“I would hope that the Department of Labor would be looking at teams across the NFL,” Vinick said. Similar allegations of low wages and unpaid expenses have been made against several other National Football League teams, but Lacy T. is the first to file suit.

The Raiders did not respond to a request for comment.

The Labor Department has the authority to assess penalties against employers for violating the federal government’s $7.25-an-hour minimum wage law and other labor laws. It can order an employer to pay its workers twice the amount of wages that were illegally withheld.

In August, the San Francisco Giants paid $544,000 in back wages to 74 employees after a Labor Department investigation found wage violations over a three-year period. The department has also announced an investigation into the use of unpaid interns by the Giants and a second major league baseball team, the Miami Marlins.

Employers facing a Labor Department investigation have a strong incentive to reach a settlement for back-wage payments, particularly an image-conscious employer like a pro sports team, said Ken Jacobs, chairman of the Center for Labor Research and Education at UC Berkeley.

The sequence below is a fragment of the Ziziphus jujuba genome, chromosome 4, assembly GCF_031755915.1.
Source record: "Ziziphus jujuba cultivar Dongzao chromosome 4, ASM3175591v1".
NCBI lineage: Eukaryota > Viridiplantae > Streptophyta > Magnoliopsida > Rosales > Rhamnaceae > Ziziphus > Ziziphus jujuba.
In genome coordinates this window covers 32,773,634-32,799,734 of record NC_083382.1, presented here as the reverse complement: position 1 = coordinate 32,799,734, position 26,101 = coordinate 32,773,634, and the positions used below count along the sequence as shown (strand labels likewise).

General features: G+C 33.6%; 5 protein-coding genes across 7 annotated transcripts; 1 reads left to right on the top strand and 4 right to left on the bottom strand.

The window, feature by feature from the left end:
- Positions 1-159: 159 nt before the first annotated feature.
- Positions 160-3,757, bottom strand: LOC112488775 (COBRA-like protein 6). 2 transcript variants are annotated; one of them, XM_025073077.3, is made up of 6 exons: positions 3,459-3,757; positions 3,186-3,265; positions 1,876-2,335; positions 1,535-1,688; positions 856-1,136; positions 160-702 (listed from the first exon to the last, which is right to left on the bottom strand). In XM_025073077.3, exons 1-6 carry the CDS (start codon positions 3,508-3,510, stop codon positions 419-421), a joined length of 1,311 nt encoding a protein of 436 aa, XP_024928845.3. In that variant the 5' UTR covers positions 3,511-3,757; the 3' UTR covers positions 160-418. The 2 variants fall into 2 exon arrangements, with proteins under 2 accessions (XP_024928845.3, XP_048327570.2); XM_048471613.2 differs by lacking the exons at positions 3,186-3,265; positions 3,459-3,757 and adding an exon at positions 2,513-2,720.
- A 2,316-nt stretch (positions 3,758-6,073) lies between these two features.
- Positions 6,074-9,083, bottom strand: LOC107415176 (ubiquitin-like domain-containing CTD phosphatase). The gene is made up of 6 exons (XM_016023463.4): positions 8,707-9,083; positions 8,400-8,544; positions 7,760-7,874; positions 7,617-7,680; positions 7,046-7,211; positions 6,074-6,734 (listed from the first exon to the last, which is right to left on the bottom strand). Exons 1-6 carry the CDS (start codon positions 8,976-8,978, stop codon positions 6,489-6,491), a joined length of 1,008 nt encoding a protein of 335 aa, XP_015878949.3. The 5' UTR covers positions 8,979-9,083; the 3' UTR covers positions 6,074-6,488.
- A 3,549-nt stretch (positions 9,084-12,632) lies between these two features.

“This doesn’t reflect well,” he said. “I can imagine that this would be something (the Raiders) would want to resolve. … If this practice is common for the other teams, you might very well see other investigations.”

The Raiders pay their cheerleaders $1,250 for a season of 10 home games. Lacy T.’s lawsuit said their wages amount to less than $5 an hour – below the state’s $8 minimum wage – counting the hours of unpaid work they are required to perform at rehearsals, 10 charity events per season and the team’s annual swimsuit calendar photo session.